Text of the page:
The deaths followed a day of bombings and shootings on Sunday, when more than 60 people were killed across the country, from the northern city of Kirkuk to the capital Baghdad and down to the south in Basra.
The dead included eight American soldiers, one of the deadliest weekends for the U.S. military in recent months.
In the city of Diwaniyah, gun battles between Iraqi forces and militiamen of the Mahdi Army loyal to radical cleric Muqtada al-Sadr left at least 34 people dead and about 70 wounded, Iraqi officials said.
The fighting broke out late Sunday night when Iraqi soldiers conducted raids in three neighborhoods to flush out the militiamen and seize weapons, said army Capt. Fatik Aied.
He said the fighting continued Monday.
In other developments:
Dr. Mohammed Abdul-Muhsen of the city's general hospital said 34 bodies were brought in — 25 Iraqi soldiers, seven civilians and two militiamen. He said at least 70 people were injured, but could not immediately give a breakdown.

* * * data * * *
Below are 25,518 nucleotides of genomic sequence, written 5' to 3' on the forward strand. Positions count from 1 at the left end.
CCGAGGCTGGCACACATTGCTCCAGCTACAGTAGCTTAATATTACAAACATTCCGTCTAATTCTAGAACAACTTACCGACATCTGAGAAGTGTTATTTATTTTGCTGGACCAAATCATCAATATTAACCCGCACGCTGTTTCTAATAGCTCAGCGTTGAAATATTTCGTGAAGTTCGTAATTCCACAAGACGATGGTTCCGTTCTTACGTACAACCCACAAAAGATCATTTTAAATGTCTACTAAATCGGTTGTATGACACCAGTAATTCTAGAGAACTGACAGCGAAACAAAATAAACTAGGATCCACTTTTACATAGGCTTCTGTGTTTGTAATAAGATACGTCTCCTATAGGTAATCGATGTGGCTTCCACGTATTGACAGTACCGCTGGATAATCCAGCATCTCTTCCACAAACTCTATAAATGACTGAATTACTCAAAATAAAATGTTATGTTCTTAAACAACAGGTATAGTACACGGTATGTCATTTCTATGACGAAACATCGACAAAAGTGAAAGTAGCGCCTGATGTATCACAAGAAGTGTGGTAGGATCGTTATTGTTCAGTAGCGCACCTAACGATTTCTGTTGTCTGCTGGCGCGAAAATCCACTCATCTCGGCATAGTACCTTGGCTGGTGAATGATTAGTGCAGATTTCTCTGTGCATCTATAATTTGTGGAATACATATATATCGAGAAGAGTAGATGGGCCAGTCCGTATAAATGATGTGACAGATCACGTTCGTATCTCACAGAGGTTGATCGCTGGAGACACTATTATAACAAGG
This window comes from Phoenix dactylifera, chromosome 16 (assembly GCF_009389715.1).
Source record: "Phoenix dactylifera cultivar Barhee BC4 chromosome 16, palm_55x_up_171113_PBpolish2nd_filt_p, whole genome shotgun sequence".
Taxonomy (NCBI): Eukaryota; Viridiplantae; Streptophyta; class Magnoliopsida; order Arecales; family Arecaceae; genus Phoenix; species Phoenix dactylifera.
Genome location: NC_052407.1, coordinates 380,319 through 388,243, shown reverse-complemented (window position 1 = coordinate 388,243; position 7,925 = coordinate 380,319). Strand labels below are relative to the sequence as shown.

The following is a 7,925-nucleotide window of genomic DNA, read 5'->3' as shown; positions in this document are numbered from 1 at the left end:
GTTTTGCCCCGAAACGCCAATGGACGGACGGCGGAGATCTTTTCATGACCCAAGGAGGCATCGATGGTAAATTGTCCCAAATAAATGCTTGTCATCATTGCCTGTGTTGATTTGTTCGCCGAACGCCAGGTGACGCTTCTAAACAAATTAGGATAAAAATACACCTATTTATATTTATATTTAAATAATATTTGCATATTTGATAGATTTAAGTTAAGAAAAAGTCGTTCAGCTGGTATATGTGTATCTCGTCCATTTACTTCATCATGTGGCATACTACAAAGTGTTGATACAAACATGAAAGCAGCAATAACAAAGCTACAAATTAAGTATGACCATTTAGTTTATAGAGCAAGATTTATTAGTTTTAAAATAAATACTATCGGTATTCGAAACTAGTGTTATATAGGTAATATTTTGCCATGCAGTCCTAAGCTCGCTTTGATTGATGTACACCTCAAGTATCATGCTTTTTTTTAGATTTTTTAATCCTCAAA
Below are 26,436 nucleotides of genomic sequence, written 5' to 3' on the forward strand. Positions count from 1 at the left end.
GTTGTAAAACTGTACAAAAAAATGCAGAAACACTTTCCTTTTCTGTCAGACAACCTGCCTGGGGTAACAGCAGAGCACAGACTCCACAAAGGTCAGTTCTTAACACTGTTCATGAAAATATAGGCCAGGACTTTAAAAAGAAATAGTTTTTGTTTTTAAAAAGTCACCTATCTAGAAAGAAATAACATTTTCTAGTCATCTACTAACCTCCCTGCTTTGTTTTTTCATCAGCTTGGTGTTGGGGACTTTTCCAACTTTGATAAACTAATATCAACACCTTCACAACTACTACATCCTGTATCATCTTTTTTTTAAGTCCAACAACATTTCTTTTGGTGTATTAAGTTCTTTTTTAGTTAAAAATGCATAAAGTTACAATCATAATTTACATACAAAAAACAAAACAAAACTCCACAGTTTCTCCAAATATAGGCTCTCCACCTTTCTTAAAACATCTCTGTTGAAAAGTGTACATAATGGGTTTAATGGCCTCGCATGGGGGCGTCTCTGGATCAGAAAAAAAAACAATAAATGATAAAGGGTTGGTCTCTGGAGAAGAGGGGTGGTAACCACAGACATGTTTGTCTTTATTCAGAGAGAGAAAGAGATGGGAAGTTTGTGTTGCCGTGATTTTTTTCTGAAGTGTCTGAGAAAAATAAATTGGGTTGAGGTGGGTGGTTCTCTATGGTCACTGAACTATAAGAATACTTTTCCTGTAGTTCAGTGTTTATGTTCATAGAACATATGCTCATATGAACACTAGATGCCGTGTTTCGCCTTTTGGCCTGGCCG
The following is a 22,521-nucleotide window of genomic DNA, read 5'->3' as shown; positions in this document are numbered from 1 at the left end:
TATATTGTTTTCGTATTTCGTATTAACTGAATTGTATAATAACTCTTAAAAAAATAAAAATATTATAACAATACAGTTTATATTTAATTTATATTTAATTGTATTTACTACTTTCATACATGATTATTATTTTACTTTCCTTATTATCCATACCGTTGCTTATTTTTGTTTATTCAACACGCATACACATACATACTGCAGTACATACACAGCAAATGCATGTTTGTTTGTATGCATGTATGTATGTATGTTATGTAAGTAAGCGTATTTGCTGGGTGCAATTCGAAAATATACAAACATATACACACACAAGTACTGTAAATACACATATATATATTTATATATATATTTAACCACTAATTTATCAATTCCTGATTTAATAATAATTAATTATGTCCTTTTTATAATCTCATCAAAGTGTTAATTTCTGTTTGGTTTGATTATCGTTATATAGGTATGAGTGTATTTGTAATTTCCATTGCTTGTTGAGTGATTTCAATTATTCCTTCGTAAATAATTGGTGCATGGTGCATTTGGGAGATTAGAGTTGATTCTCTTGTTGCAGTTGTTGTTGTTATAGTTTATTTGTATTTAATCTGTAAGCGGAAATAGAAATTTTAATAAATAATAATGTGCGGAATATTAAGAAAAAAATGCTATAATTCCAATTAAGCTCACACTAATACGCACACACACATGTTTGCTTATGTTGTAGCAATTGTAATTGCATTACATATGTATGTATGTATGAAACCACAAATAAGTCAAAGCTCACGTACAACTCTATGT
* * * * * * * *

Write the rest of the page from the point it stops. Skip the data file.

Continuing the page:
Fatik said the militiamen were using rocket-propelled grenades and automatic assault rifles. At least 10 militiamen had been arrested, he said.
Diwaniyah, 80 miles south of Baghdad, is a Shiite-dominated city where the influence of Mahdi Army has been gradually increasing. It already runs a virtual parallel government in Sadr City, a slum in eastern Baghdad.
But the government of Prime Minister Nouri al-Maliki, a Shiite, has found it difficult to rein in al-Sadr, whose movement holds 30 of the 275 seats in parliament and five Cabinet posts.
Al-Sadr's backing also helped al-Maliki win the top job during painstaking negotiations within the Shiite alliance that led to the ouster of Prime Minister Ibrahim al-Jaafari.